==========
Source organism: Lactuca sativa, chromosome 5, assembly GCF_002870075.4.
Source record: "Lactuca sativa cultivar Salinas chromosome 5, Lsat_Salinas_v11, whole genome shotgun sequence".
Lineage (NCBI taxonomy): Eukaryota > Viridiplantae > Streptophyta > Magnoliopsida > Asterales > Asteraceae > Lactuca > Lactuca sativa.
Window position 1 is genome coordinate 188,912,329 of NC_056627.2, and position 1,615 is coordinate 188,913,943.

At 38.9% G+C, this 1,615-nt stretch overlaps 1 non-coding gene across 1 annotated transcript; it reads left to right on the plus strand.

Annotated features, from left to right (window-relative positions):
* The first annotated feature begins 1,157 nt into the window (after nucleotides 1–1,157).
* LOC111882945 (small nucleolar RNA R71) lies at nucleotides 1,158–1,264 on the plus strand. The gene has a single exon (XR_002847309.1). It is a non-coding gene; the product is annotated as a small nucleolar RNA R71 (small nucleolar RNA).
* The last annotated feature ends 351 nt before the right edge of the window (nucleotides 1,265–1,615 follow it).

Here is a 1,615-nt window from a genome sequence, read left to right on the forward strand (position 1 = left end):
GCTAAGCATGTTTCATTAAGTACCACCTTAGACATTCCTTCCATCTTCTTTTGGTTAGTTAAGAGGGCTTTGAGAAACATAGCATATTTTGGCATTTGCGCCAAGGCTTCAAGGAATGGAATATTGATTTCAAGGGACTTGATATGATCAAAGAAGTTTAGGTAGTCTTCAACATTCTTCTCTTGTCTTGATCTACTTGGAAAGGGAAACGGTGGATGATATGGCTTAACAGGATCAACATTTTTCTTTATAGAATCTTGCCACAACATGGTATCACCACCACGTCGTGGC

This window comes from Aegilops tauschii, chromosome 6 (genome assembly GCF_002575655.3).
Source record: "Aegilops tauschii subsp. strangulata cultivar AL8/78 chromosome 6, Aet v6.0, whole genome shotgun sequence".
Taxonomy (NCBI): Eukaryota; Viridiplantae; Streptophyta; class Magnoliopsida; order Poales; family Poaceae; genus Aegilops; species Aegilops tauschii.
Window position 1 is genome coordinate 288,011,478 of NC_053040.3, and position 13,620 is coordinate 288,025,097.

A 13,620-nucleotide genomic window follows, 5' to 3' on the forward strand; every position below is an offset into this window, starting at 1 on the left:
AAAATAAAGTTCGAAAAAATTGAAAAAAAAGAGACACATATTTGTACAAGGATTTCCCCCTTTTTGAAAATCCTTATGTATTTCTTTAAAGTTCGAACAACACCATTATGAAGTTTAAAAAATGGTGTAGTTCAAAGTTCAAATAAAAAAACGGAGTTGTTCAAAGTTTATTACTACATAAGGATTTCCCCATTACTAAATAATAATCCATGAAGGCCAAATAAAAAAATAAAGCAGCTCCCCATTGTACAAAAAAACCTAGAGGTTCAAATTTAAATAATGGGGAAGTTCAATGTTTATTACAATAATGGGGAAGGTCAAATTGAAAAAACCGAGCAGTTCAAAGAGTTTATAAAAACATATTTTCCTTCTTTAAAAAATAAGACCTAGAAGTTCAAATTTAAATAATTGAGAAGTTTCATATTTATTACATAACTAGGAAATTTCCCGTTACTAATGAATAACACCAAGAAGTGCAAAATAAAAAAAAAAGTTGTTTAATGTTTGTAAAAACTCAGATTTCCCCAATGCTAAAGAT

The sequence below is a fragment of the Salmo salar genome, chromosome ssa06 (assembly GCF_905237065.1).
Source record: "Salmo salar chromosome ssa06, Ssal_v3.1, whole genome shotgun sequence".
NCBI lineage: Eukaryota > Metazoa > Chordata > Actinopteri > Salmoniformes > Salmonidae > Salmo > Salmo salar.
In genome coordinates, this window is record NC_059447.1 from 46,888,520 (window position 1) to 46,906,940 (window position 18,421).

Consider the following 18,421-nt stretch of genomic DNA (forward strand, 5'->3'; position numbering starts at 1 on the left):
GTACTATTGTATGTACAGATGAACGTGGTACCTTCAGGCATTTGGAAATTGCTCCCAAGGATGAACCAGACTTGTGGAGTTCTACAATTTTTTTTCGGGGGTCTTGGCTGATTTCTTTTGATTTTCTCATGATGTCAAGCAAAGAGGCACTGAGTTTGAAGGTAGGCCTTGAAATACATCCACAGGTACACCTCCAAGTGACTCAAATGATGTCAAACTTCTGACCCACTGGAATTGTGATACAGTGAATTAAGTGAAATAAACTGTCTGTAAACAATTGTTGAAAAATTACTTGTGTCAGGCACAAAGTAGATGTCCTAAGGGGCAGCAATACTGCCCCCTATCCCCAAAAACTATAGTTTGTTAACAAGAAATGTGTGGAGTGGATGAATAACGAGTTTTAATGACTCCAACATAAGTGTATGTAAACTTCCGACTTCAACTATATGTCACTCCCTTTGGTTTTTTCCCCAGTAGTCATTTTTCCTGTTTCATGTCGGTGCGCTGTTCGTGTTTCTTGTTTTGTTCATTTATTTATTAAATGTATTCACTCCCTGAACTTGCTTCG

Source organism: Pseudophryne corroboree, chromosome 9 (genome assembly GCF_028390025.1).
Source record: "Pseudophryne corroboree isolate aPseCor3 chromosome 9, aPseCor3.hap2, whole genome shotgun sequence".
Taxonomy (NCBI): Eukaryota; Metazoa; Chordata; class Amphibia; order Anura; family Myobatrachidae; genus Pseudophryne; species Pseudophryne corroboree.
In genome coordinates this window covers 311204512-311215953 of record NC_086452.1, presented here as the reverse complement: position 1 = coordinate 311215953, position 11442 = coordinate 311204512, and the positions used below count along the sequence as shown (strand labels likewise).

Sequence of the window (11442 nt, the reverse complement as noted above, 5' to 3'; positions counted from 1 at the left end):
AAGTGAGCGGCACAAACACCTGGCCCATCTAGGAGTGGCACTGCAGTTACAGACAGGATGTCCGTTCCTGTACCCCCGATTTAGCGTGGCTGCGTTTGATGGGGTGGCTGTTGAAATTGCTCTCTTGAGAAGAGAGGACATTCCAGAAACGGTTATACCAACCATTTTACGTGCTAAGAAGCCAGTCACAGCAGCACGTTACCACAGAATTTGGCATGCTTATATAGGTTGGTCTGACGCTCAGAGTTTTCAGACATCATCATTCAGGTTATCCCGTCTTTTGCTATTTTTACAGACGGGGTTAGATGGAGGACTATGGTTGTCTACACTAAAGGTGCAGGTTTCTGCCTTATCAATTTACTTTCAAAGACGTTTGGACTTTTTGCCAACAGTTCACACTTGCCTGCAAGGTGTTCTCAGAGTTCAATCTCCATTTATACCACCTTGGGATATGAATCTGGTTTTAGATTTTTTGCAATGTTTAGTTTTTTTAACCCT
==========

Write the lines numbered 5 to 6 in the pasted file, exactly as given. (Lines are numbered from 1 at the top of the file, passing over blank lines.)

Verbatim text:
At 38.9% G+C, this 1,615-nt stretch overlaps 1 non-coding gene across 1 annotated transcript; it reads left to right on the plus strand.

Annotated features, from left to right (window-relative positions):